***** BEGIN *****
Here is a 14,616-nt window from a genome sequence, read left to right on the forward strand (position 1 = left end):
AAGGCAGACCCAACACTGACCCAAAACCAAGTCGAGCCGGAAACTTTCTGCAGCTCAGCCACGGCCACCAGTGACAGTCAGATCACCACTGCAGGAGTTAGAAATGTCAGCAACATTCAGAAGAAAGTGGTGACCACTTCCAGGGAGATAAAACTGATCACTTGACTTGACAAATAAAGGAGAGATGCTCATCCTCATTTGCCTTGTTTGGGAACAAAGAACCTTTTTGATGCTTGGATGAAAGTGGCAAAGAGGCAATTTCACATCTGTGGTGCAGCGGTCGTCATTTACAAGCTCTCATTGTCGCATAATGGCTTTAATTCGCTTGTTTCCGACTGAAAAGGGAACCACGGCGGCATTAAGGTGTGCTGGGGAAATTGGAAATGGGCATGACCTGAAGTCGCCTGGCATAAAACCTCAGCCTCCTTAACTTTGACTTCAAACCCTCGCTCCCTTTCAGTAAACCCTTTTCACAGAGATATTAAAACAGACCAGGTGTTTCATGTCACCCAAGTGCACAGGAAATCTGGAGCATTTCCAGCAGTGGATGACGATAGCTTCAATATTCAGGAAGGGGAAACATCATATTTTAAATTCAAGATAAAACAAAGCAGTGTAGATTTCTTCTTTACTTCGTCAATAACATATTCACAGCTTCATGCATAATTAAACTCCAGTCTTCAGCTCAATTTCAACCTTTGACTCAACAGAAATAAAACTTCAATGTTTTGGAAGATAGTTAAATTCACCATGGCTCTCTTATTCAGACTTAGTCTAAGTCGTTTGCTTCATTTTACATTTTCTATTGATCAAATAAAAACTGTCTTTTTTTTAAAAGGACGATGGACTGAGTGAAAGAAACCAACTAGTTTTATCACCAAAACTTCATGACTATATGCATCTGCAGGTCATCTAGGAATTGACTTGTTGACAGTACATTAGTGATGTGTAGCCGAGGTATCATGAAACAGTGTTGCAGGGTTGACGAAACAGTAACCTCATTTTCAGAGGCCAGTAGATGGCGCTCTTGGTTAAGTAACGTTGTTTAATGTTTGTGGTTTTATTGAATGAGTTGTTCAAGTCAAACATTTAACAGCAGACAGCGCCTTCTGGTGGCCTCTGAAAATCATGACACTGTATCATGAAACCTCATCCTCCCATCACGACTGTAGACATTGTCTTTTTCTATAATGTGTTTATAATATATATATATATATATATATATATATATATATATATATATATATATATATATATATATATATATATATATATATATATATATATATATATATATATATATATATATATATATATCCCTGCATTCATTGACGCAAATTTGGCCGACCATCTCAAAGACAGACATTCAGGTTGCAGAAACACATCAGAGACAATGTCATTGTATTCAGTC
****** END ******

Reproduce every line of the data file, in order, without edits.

Here is a 14,616-nt window from a genome sequence, read left to right on the forward strand (position 1 = left end):
AAGGCAGACCCAACACTGACCCAAAACCAAGTCGAGCCGGAAACTTTCTGCAGCTCAGCCACGGCCACCAGTGACAGTCAGATCACCACTGCAGGAGTTAGAAATGTCAGCAACATTCAGAAGAAAGTGGTGACCACTTCCAGGGAGATAAAACTGATCACTTGACTTGACAAATAAAGGAGAGATGCTCATCCTCATTTGCCTTGTTTGGGAACAAAGAACCTTTTTGATGCTTGGATGAAAGTGGCAAAGAGGCAATTTCACATCTGTGGTGCAGCGGTCGTCATTTACAAGCTCTCATTGTCGCATAATGGCTTTAATTCGCTTGTTTCCGACTGAAAAGGGAACCACGGCGGCATTAAGGTGTGCTGGGGAAATTGGAAATGGGCATGACCTGAAGTCGCCTGGCATAAAACCTCAGCCTCCTTAACTTTGACTTCAAACCCTCGCTCCCTTTCAGTAAACCCTTTTCACAGAGATATTAAAACAGACCAGGTGTTTCATGTCACCCAAGTGCACAGGAAATCTGGAGCATTTCCAGCAGTGGATGACGATAGCTTCAATATTCAGGAAGGGGAAACATCATATTTTAAATTCAAGATAAAACAAAGCAGTGTAGATTTCTTCTTTACTTCGTCAATAACATATTCACAGCTTCATGCATAATTAAACTCCAGTCTTCAGCTCAATTTCAACCTTTGACTCAACAGAAATAAAACTTCAATGTTTTGGAAGATAGTTAAATTCACCATGGCTCTCTTATTCAGACTTAGTCTAAGTCGTTTGCTTCATTTTACATTTTCTATTGATCAAATAAAAACTGTCTTTTTTTTAAAAGGACGATGGACTGAGTGAAAGAAACCAACTAGTTTTATCACCAAAACTTCATGACTATATGCATCTGCAGGTCATCTAGGAATTGACTTGTTGACAGTACATTAGTGATGTGTAGCCGAGGTATCATGAAACAGTGTTGCAGGGTTGACGAAACAGTAACCTCATTTTCAGAGGCCAGTAGATGGCGCTCTTGGTTAAGTAACGTTGTTTAATGTTTGTGGTTTTATTGAATGAGTTGTTCAAGTCAAACATTTAACAGCAGACAGCGCCTTCTGGTGGCCTCTGAAAATCATGACACTGTATCATGAAACCTCATCCTCCCATCACGACTGTAGACATTGTCTTTTTCTATAATGTGTTTATAATATATATATATATATATATATATATATATATATATATATATATATATATATATATATATATATATATATATATATATATATATATATATATATATATATATATATATATATATATCCCTGCATTCATTGACGCAAATTTGGCCGACCATCTCAAAGACAGACATTCAGGTTGCAGAAACACATCAGAGACAATGTCATTGTATTCAGTC